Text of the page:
Anyhow, thanks for letting me share, and keep up the fantastic work. I am continually inspired by the things I read here.

    Kind regards,

    Jean in MN

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  5. Hi Scott,

    I didn't know there was science behind walking and getting ideas. Its absolutely true. I often walk back and forth like a hamster pacing around its cage and I come up with solutions to problems I have with work, domesticity,blah blah...That's when i decide...yes I'll write this particular line...

    Great obeservation!

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  6. Scott,
    Thanks for the great response to my question. It has given me a lot of food for thought. Thank you.

    Ryan

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  7. I have run at Huddart ... however for me nothing tops running at Forest Park.
    The lush forest, free access, trailside berry patches, wonderful variety of trails, incredible amount of trails (>75 miles including some pedestrian-only), and sparse visitors make it idyllic as far as I'm concerned.

    Earlier this year I was ramping up my trail running miles and doing a 13.5 mile run along a trail there, which would set a personal best for the year and probably my life (I contend with a variety of injuries that are a barrier to longer distances). I was at about mile 10, not doing bad, but getting a little tired when I noticed a brass plaque embedded in a rock low along the trail. I had been by this section before but never noticed it. I stopped and read it:

    "Be Free Where You Are" -- Thich Nhat Hanh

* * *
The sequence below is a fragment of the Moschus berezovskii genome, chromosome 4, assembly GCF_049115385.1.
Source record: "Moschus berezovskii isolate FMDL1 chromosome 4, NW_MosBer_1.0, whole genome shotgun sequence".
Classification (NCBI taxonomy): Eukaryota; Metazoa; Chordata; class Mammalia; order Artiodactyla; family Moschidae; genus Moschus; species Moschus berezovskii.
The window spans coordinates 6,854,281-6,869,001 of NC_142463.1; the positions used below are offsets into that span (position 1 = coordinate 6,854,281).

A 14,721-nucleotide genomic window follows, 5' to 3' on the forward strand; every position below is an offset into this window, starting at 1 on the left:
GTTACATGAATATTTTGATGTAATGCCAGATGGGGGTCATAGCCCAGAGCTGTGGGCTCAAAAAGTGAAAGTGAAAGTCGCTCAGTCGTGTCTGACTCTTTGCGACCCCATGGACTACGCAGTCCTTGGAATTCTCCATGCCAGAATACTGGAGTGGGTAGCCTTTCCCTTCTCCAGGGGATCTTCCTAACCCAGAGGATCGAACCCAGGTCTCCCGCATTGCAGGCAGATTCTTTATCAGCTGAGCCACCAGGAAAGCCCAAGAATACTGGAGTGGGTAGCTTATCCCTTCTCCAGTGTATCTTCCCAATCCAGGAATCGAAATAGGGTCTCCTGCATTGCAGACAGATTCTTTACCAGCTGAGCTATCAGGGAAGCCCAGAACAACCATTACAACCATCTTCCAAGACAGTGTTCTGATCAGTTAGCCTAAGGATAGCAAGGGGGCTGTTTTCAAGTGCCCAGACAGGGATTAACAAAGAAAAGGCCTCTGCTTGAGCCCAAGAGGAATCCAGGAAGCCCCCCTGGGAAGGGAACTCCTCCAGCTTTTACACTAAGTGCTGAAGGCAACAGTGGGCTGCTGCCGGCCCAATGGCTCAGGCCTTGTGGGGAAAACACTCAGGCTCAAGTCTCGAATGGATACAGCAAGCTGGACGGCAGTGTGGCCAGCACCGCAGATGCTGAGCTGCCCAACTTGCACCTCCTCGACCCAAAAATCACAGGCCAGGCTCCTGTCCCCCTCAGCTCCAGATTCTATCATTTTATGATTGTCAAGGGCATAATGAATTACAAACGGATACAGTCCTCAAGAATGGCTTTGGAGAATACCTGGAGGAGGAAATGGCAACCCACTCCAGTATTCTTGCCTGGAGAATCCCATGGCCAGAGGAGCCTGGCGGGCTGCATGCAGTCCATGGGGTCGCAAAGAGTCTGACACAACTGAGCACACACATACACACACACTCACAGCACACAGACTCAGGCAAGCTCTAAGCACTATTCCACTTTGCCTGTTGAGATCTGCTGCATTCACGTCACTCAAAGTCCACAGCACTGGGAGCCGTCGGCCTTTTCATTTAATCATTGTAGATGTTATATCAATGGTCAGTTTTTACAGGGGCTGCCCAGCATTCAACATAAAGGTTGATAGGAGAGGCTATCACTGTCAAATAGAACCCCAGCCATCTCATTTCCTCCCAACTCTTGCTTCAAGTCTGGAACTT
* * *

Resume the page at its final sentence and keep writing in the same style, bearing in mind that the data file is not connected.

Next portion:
and I was bowled over... this was such a perfect message for me at that moment... I smiled as it felt like I was totally free. I practically floated down the trail, totally appreciative of whomever put the message there and all the ramifications of taking those words to heart.

    Trail running this year has made all the difference in my life... I'm am so much more balanced in every aspect of my life when I can do a few trail runs a week. The breakout principle may have inspired me at times, but the hardest part is getting to the trail when work has a big commute element, or when people in your life are suffering and need lots of loving attention.

    rand

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  8. This is very interesting. Does this imply that shorter distance running is better for reaching a creative peak than long distance running? I couldn't tell by your quote.

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  9. I can definitely relate to what that book says. I've found that after school (I'm only in high school, so I don't have a job yet) I feel really drained from all the teachers yabbering. But then I go for my run, and my brain just feels so much better, and I get things done way more efficiently than any other time.

    http://ultramarathonrunner.blogspot.com/